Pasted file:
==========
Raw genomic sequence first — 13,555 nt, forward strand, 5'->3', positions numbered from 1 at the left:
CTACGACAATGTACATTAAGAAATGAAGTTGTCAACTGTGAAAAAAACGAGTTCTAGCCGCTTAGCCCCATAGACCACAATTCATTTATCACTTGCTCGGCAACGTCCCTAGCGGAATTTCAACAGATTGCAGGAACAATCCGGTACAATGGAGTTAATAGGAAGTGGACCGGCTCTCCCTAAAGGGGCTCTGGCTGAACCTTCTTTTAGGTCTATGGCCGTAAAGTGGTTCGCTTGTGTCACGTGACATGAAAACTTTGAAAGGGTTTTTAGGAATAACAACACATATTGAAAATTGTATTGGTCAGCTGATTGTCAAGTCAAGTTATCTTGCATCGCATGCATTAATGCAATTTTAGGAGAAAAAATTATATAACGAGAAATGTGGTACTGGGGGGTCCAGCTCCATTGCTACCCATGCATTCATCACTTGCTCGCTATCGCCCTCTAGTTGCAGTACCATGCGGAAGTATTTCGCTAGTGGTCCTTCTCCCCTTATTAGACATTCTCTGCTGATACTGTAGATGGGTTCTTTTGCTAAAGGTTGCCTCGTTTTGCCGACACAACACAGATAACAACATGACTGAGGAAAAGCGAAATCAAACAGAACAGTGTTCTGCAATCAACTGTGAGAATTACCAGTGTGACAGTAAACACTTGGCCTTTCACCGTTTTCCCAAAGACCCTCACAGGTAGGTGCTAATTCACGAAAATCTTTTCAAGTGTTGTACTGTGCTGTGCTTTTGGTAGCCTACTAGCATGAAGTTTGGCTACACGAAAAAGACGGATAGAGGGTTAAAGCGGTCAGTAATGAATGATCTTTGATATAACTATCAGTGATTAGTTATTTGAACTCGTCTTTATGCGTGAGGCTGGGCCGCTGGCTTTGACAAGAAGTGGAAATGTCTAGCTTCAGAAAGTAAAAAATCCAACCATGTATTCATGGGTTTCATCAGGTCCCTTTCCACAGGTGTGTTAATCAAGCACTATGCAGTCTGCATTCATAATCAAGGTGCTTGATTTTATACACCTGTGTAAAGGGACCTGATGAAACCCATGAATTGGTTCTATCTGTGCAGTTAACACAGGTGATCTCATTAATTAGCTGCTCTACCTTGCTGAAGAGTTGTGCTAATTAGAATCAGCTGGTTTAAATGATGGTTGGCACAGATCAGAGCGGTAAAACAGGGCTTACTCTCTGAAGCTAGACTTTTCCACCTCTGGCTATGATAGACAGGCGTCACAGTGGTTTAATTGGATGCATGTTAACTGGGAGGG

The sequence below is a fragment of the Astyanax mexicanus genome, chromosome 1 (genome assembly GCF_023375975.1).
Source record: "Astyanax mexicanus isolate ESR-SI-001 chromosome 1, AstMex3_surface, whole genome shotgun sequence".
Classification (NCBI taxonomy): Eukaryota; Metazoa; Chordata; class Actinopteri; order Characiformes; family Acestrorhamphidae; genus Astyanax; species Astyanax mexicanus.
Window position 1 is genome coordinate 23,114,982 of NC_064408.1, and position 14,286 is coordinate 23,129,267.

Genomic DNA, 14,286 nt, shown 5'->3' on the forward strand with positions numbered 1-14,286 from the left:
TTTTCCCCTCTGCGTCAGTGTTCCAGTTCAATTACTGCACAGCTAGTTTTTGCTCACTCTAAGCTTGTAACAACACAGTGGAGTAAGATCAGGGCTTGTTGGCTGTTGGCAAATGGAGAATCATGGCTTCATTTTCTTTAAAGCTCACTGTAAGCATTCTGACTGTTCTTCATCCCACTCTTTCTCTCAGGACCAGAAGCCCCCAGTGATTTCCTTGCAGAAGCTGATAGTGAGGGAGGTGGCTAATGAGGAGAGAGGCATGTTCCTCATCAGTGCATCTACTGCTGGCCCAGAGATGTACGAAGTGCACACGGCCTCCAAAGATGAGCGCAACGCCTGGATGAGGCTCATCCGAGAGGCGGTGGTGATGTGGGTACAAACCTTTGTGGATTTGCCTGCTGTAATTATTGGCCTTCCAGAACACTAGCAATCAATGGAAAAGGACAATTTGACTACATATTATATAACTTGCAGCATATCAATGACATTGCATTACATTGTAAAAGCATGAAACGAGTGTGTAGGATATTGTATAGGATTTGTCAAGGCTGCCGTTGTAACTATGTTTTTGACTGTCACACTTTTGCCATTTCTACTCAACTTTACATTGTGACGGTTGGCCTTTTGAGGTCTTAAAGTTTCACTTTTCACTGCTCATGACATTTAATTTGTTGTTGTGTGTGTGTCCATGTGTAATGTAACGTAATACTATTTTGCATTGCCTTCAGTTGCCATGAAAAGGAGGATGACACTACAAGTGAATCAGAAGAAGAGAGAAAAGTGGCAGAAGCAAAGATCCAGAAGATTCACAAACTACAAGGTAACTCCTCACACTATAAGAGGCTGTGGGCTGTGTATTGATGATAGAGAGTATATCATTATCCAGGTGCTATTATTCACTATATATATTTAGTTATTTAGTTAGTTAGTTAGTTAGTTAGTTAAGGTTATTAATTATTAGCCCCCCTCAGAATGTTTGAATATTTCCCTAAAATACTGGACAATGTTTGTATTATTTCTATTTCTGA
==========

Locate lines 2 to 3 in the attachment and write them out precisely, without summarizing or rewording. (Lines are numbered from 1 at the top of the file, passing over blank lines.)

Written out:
CTACGACAATGTACATTAAGAAATGAAGTTGTCAACTGTGAAAAAAACGAGTTCTAGCCGCTTAGCCCCATAGACCACAATTCATTTATCACTTGCTCGGCAACGTCCCTAGCGGAATTTCAACAGATTGCAGGAACAATCCGGTACAATGGAGTTAATAGGAAGTGGACCGGCTCTCCCTAAAGGGGCTCTGGCTGAACCTTCTTTTAGGTCTATGGCCGTAAAGTGGTTCGCTTGTGTCACGTGACATGAAAACTTTGAAAGGGTTTTTAGGAATAACAACACATATTGAAAATTGTATTGGTCAGCTGATTGTCAAGTCAAGTTATCTTGCATCGCATGCATTAATGCAATTTTAGGAGAAAAAATTATATAACGAGAAATGTGGTACTGGGGGGTCCAGCTCCATTGCTACCCATGCATTCATCACTTGCTCGCTATCGCCCTCTAGTTGCAGTACCATGCGGAAGTATTTCGCTAGTGGTCCTTCTCCCCTTATTAGACATTCTCTGCTGATACTGTAGATGGGTTCTTTTGCTAAAGGTTGCCTCGTTTTGCCGACACAACACAGATAACAACATGACTGAGGAAAAGCGAAATCAAACAGAACAGTGTTCTGCAATCAACTGTGAGAATTACCAGTGTGACAGTAAACACTTGGCCTTTCACCGTTTTCCCAAAGACCCTCACAGGTAGGTGCTAATTCACGAAAATCTTTTCAAGTGTTGTACTGTGCTGTGCTTTTGGTAGCCTACTAGCATGAAGTTTGGCTACACGAAAAAGACGGATAGAGGGTTAAAGCGGTCAGTAATGAATGATCTTTGATATAACTATCAGTGATTAGTTATTTGAACTCGTCTTTATGCGTGAGGCTGGGCCGCTGGCTTTGACAAGAAGTGGAAATGTCTAGCTTCAGAAAGTAAAAAATCCAACCATGTATTCATGGGTTTCATCAGGTCCCTTTCCACAGGTGTGTTAATCAAGCACTATGCAGTCTGCATTCATAATCAAGGTGCTTGATTTTATACACCTGTGTAAAGGGACCTGATGAAACCCATGAATTGGTTCTATCTGTGCAGTTAACACAGGTGATCTCATTAATTAGCTGCTCTACCTTGCTGAAGAGTTGTGCTAATTAGAATCAGCTGGTTTAAATGATGGTTGGCACAGATCAGAGCGGTAAAACAGGGCTTACTCTCTGAAGCTAGACTTTTCCACCTCTGGCTATGATAGACAGGCGTCACAGTGGTTTAATTGGATGCATGTTAACTGGGAGGG

The sequence below is a fragment of the Astyanax mexicanus genome, chromosome 1 (genome assembly GCF_023375975.1).